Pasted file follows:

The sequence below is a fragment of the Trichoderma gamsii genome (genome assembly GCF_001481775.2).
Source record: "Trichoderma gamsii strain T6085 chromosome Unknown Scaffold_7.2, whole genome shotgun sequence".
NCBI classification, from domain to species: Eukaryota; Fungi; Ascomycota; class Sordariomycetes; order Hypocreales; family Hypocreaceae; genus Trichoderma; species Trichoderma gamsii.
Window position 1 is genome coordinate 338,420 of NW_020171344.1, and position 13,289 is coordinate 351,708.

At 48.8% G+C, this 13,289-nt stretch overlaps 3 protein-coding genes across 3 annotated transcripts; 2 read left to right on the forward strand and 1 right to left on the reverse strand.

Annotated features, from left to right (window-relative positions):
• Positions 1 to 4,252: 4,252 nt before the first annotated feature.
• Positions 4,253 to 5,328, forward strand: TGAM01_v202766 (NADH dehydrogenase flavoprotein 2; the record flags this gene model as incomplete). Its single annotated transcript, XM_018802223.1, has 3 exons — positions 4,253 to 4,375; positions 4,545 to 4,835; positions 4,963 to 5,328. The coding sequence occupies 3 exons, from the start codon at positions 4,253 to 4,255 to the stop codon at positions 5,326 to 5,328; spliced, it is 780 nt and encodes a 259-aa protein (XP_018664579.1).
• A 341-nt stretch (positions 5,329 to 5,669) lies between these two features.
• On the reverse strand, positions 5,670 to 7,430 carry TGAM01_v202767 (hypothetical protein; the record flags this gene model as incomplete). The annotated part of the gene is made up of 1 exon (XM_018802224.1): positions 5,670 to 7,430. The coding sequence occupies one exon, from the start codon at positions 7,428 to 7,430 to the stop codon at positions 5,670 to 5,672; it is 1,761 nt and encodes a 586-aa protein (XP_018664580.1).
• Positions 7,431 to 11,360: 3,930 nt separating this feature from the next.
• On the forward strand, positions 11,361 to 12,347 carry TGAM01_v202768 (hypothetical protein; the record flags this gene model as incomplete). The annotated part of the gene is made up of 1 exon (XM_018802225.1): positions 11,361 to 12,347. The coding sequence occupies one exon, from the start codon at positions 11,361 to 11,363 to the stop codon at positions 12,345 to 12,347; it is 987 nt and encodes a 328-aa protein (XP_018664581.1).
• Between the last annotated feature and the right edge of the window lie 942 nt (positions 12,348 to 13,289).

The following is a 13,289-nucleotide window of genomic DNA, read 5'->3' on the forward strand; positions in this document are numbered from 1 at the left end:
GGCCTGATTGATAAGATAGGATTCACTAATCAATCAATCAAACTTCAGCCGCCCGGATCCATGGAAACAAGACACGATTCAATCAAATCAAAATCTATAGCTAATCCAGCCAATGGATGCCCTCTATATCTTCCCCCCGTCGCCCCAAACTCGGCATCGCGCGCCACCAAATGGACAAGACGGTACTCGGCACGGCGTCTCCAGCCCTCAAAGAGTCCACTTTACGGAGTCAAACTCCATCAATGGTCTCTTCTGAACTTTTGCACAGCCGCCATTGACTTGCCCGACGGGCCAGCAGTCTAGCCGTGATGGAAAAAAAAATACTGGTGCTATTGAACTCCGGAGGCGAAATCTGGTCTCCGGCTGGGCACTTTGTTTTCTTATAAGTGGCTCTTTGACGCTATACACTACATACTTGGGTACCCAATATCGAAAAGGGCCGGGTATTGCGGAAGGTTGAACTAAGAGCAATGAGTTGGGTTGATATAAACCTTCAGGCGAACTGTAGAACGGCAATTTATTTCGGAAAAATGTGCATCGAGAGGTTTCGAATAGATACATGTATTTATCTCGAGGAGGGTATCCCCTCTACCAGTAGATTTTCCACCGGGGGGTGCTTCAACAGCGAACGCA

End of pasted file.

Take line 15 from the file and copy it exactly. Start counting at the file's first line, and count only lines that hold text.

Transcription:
GGCCTGATTGATAAGATAGGATTCACTAATCAATCAATCAAACTTCAGCCGCCCGGATCCATGGAAACAAGACACGATTCAATCAAATCAAAATCTATAGCTAATCCAGCCAATGGATGCCCTCTATATCTTCCCCCCGTCGCCCCAAACTCGGCATCGCGCGCCACCAAATGGACAAGACGGTACTCGGCACGGCGTCTCCAGCCCTCAAAGAGTCCACTTTACGGAGTCAAACTCCATCAATGGTCTCTTCTGAACTTTTGCACAGCCGCCATTGACTTGCCCGACGGGCCAGCAGTCTAGCCGTGATGGAAAAAAAAATACTGGTGCTATTGAACTCCGGAGGCGAAATCTGGTCTCCGGCTGGGCACTTTGTTTTCTTATAAGTGGCTCTTTGACGCTATACACTACATACTTGGGTACCCAATATCGAAAAGGGCCGGGTATTGCGGAAGGTTGAACTAAGAGCAATGAGTTGGGTTGATATAAACCTTCAGGCGAACTGTAGAACGGCAATTTATTTCGGAAAAATGTGCATCGAGAGGTTTCGAATAGATACATGTATTTATCTCGAGGAGGGTATCCCCTCTACCAGTAGATTTTCCACCGGGGGGTGCTTCAACAGCGAACGCA